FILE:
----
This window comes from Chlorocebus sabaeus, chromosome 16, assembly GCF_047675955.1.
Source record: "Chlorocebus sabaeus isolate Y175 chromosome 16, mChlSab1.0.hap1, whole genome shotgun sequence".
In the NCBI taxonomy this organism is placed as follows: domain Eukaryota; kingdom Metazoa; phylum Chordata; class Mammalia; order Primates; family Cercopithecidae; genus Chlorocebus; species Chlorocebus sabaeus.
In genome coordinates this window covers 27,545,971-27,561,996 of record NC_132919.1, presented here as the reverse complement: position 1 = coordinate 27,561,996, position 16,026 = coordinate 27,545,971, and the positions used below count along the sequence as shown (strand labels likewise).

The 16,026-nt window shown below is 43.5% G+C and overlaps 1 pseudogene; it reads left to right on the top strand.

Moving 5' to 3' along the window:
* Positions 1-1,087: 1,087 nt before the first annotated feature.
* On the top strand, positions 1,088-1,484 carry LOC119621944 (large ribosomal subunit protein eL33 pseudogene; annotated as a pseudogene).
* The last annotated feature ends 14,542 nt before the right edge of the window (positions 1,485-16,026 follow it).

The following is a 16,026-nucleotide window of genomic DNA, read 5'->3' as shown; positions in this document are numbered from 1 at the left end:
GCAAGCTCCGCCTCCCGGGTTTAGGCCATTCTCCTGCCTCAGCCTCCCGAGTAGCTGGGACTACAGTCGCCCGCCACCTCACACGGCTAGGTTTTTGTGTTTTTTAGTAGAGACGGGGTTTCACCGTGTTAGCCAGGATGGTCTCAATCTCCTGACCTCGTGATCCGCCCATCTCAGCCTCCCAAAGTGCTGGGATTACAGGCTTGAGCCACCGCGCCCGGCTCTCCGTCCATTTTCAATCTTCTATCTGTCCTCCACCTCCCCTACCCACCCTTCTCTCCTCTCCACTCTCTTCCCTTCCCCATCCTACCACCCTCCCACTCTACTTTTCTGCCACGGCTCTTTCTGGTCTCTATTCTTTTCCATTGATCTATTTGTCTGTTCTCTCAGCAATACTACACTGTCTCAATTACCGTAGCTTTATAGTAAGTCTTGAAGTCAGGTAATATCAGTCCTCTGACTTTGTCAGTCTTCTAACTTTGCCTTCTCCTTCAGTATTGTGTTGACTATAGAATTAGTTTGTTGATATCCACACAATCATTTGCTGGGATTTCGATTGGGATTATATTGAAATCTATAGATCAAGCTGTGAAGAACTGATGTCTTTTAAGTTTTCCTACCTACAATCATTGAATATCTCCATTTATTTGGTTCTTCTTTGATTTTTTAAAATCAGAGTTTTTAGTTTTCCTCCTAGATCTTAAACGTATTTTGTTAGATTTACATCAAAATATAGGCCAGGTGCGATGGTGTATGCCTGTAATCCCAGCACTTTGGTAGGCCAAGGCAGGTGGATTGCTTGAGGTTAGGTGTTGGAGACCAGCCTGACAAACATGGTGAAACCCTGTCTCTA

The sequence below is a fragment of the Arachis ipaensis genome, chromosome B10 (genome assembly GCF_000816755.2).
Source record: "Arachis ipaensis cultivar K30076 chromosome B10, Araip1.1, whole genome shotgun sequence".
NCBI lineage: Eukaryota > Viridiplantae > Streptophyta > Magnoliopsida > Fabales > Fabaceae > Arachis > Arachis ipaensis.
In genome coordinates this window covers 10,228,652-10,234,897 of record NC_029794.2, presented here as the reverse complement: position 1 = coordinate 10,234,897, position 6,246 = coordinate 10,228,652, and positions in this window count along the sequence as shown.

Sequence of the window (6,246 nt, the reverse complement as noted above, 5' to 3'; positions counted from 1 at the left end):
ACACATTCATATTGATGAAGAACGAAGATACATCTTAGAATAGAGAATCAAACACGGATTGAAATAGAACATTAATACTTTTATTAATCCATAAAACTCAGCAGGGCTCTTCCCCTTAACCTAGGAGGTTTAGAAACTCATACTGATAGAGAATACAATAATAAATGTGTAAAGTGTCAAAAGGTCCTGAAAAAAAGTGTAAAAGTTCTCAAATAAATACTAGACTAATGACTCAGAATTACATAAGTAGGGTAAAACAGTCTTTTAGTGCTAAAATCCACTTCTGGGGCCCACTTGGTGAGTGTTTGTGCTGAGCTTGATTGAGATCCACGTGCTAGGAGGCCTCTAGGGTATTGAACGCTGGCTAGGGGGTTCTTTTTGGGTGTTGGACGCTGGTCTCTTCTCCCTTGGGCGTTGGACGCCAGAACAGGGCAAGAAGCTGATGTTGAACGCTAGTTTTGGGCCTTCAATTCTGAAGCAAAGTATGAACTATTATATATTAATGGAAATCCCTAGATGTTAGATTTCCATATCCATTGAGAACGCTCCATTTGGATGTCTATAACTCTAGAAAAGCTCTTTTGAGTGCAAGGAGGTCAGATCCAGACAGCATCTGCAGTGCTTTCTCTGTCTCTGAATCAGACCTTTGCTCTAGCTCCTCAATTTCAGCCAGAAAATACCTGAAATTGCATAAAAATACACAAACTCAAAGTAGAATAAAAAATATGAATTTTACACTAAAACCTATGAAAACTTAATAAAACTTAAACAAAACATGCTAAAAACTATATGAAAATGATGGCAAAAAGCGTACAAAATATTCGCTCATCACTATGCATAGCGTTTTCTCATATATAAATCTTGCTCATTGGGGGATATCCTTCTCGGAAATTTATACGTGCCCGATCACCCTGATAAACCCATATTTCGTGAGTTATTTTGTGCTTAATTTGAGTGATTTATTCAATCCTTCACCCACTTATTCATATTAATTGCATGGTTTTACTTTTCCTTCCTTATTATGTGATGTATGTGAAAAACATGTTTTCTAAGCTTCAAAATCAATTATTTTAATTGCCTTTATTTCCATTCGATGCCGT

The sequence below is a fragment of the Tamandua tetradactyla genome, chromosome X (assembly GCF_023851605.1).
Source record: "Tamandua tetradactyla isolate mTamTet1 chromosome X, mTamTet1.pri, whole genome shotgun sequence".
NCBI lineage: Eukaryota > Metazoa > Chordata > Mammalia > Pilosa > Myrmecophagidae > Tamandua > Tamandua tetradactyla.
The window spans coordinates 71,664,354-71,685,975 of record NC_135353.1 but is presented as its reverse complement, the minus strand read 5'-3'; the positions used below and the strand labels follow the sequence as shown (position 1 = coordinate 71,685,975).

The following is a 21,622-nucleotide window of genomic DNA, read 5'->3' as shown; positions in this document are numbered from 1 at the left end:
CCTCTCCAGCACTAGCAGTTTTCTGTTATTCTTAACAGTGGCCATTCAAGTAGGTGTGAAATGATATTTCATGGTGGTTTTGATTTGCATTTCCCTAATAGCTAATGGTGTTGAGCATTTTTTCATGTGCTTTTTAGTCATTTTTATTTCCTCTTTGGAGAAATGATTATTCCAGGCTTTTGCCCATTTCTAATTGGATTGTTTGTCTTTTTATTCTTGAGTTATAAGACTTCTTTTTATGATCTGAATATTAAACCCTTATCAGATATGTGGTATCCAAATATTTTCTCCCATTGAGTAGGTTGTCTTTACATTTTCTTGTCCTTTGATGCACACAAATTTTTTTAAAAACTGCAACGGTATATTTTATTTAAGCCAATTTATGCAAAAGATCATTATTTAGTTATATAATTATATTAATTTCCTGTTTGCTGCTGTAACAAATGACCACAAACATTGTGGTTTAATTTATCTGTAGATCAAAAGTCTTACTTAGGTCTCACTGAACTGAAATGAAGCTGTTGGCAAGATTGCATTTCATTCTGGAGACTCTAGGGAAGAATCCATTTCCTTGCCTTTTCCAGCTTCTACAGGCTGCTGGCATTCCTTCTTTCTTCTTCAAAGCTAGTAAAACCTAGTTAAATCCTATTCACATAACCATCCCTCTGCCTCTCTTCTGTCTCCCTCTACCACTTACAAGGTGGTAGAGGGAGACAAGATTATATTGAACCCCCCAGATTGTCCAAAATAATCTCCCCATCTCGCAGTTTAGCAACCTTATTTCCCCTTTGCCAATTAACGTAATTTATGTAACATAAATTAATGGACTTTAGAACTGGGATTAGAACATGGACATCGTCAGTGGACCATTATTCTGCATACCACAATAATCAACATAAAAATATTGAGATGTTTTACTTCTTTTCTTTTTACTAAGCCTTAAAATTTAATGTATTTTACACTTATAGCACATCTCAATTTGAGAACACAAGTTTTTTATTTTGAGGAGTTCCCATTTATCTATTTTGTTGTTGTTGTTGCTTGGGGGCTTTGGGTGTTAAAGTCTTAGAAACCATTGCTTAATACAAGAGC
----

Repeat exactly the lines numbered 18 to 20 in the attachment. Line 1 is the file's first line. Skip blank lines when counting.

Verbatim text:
The sequence below is a fragment of the Tamandua tetradactyla genome, chromosome X (assembly GCF_023851605.1).
Source record: "Tamandua tetradactyla isolate mTamTet1 chromosome X, mTamTet1.pri, whole genome shotgun sequence".
NCBI lineage: Eukaryota > Metazoa > Chordata > Mammalia > Pilosa > Myrmecophagidae > Tamandua > Tamandua tetradactyla.